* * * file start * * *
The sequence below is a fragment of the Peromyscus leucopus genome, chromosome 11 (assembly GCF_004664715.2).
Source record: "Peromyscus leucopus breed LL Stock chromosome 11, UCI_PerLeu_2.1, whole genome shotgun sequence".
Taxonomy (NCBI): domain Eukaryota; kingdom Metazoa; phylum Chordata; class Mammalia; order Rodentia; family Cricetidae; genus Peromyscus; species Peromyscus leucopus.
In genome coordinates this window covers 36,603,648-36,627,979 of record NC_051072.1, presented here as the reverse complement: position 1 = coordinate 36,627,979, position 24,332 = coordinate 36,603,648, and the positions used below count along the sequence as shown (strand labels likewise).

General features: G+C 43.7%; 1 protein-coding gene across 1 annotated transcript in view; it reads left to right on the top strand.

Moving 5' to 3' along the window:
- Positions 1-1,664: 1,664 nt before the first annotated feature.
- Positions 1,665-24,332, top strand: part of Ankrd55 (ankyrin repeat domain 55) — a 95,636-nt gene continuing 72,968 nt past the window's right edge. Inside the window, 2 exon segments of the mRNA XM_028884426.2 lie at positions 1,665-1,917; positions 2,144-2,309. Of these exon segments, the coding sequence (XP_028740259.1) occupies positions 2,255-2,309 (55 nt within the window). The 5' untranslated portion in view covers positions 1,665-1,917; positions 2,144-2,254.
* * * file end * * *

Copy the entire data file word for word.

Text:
The sequence below is a fragment of the Peromyscus leucopus genome, chromosome 11 (assembly GCF_004664715.2).
Source record: "Peromyscus leucopus breed LL Stock chromosome 11, UCI_PerLeu_2.1, whole genome shotgun sequence".
Taxonomy (NCBI): domain Eukaryota; kingdom Metazoa; phylum Chordata; class Mammalia; order Rodentia; family Cricetidae; genus Peromyscus; species Peromyscus leucopus.
In genome coordinates this window covers 36,603,648-36,627,979 of record NC_051072.1, presented here as the reverse complement: position 1 = coordinate 36,627,979, position 24,332 = coordinate 36,603,648, and the positions used below count along the sequence as shown (strand labels likewise).

General features: G+C 43.7%; 1 protein-coding gene across 1 annotated transcript in view; it reads left to right on the top strand.

Moving 5' to 3' along the window:
- Positions 1-1,664: 1,664 nt before the first annotated feature.
- Positions 1,665-24,332, top strand: part of Ankrd55 (ankyrin repeat domain 55) — a 95,636-nt gene continuing 72,968 nt past the window's right edge. Inside the window, 2 exon segments of the mRNA XM_028884426.2 lie at positions 1,665-1,917; positions 2,144-2,309. Of these exon segments, the coding sequence (XP_028740259.1) occupies positions 2,255-2,309 (55 nt within the window). The 5' untranslated portion in view covers positions 1,665-1,917; positions 2,144-2,254.